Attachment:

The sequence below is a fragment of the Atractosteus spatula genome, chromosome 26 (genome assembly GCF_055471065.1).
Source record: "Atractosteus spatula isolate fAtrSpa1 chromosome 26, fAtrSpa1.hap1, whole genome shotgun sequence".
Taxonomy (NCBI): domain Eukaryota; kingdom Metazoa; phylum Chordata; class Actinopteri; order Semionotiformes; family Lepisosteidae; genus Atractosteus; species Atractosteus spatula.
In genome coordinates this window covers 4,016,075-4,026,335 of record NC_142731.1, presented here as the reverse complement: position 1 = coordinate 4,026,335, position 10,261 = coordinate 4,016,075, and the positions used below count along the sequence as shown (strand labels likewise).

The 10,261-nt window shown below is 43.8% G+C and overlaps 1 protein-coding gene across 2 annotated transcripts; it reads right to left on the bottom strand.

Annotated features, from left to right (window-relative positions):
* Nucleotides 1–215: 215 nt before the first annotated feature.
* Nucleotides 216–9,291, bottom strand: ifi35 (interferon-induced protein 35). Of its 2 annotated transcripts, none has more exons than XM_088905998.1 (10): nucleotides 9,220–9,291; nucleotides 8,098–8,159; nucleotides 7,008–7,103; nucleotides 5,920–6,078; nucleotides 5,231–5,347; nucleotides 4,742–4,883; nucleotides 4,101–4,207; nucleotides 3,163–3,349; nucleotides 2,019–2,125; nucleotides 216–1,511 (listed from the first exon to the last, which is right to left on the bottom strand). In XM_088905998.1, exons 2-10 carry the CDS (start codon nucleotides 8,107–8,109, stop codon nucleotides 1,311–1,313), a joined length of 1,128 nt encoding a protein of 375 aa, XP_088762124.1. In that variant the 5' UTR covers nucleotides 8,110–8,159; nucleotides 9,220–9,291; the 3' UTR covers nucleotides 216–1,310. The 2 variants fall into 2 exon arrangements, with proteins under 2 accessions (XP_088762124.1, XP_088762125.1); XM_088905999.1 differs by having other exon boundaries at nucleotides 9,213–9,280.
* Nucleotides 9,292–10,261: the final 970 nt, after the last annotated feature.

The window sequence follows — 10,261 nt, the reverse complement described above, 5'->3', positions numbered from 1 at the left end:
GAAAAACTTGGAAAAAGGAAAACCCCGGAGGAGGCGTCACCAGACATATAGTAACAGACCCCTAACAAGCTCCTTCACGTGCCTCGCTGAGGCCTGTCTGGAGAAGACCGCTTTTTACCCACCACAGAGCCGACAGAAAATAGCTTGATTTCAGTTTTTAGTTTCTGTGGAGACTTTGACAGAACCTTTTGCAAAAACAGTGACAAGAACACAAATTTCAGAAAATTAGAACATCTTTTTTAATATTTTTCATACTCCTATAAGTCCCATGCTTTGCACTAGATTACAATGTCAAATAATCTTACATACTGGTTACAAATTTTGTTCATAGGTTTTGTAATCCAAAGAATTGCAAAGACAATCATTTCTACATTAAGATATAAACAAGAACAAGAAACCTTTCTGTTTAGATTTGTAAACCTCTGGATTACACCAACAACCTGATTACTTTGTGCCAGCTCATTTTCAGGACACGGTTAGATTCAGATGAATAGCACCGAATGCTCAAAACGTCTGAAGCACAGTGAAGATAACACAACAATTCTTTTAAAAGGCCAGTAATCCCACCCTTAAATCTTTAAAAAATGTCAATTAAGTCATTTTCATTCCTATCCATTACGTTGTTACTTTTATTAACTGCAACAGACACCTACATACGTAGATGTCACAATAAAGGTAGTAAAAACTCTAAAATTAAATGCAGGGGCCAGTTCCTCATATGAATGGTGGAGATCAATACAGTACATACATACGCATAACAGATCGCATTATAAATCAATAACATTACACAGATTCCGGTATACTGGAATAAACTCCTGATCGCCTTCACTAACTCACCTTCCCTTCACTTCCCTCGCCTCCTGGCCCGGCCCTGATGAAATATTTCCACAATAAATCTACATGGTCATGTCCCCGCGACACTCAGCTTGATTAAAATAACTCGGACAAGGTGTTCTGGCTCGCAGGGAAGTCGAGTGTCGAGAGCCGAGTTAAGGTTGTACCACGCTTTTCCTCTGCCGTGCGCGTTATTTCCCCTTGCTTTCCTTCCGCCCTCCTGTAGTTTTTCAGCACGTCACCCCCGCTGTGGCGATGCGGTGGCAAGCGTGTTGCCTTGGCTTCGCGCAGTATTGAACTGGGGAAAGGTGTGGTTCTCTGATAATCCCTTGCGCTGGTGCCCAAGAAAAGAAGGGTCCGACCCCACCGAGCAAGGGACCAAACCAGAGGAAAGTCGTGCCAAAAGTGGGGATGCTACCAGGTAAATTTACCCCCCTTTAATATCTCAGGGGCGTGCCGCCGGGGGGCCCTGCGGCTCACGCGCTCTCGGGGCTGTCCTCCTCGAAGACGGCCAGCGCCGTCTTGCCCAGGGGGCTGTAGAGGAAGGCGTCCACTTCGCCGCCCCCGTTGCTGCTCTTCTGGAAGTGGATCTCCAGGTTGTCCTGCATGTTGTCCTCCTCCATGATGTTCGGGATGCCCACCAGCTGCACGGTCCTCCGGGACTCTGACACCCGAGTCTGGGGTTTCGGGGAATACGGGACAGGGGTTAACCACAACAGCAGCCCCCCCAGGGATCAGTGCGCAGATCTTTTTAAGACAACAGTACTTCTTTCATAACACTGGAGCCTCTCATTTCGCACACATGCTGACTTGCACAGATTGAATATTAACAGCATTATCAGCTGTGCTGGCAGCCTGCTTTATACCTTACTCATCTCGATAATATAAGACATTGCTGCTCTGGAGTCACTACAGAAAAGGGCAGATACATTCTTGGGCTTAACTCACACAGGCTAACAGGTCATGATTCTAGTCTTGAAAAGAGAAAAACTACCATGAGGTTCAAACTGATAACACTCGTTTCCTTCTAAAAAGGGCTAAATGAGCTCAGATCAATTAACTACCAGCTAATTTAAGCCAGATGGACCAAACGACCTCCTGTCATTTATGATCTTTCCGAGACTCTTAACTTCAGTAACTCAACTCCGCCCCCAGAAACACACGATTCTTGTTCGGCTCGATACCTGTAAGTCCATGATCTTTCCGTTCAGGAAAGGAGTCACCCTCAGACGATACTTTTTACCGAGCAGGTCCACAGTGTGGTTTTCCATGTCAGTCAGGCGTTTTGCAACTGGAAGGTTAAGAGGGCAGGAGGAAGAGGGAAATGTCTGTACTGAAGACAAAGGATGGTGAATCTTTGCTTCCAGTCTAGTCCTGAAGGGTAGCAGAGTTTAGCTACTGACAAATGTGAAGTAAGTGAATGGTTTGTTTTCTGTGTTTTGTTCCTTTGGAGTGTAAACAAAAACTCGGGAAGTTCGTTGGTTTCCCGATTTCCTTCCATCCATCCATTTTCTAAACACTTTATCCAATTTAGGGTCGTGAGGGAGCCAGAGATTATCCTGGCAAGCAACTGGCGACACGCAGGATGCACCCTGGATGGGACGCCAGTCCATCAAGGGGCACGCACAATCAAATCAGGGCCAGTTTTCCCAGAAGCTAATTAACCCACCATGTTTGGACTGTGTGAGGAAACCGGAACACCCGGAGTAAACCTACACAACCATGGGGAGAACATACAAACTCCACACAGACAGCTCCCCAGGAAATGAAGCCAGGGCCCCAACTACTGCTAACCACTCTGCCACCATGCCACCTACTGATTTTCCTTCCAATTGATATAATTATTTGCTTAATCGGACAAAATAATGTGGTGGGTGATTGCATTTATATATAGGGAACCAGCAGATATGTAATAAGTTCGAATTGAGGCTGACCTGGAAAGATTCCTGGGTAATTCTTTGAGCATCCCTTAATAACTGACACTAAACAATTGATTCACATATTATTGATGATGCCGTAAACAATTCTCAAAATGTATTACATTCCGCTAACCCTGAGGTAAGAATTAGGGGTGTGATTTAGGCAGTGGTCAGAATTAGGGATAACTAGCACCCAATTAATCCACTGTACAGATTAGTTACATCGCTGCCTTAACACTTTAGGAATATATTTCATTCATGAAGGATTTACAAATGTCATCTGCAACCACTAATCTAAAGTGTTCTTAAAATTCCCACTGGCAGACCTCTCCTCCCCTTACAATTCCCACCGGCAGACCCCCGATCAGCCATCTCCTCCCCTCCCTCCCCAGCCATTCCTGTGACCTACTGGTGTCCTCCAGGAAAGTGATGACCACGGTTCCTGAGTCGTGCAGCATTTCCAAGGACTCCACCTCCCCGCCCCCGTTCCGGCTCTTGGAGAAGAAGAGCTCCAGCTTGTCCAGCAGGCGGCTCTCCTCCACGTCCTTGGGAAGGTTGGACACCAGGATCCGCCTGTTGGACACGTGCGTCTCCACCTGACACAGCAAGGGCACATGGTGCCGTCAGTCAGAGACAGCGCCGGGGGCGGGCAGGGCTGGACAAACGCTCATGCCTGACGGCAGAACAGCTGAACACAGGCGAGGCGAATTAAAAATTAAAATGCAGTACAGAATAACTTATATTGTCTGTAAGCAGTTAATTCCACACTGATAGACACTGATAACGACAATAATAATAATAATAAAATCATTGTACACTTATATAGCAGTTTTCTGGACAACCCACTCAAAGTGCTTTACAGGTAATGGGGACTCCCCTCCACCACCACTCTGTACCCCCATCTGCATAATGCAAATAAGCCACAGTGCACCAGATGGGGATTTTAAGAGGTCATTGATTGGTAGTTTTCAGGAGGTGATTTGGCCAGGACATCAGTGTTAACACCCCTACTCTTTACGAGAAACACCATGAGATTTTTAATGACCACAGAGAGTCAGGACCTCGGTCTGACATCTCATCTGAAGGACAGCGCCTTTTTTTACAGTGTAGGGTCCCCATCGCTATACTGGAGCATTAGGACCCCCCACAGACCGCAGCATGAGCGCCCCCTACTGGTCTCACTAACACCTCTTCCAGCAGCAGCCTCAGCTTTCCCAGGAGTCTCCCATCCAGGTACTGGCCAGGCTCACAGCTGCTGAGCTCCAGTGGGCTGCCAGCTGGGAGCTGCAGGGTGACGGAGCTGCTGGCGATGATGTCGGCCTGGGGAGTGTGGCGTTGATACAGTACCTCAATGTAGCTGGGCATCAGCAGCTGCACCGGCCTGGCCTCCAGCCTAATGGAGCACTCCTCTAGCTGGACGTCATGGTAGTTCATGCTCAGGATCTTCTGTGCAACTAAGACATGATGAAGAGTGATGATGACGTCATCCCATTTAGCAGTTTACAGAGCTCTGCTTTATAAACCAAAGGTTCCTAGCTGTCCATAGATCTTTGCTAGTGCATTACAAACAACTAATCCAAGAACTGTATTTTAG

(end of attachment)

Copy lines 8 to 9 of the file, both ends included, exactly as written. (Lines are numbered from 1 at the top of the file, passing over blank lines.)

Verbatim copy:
* Nucleotides 216–9,291, bottom strand: ifi35 (interferon-induced protein 35). Of its 2 annotated transcripts, none has more exons than XM_088905998.1 (10): nucleotides 9,220–9,291; nucleotides 8,098–8,159; nucleotides 7,008–7,103; nucleotides 5,920–6,078; nucleotides 5,231–5,347; nucleotides 4,742–4,883; nucleotides 4,101–4,207; nucleotides 3,163–3,349; nucleotides 2,019–2,125; nucleotides 216–1,511 (listed from the first exon to the last, which is right to left on the bottom strand). In XM_088905998.1, exons 2-10 carry the CDS (start codon nucleotides 8,107–8,109, stop codon nucleotides 1,311–1,313), a joined length of 1,128 nt encoding a protein of 375 aa, XP_088762124.1. In that variant the 5' UTR covers nucleotides 8,110–8,159; nucleotides 9,220–9,291; the 3' UTR covers nucleotides 216–1,310. The 2 variants fall into 2 exon arrangements, with proteins under 2 accessions (XP_088762124.1, XP_088762125.1); XM_088905999.1 differs by having other exon boundaries at nucleotides 9,213–9,280.
* Nucleotides 9,292–10,261: the final 970 nt, after the last annotated feature.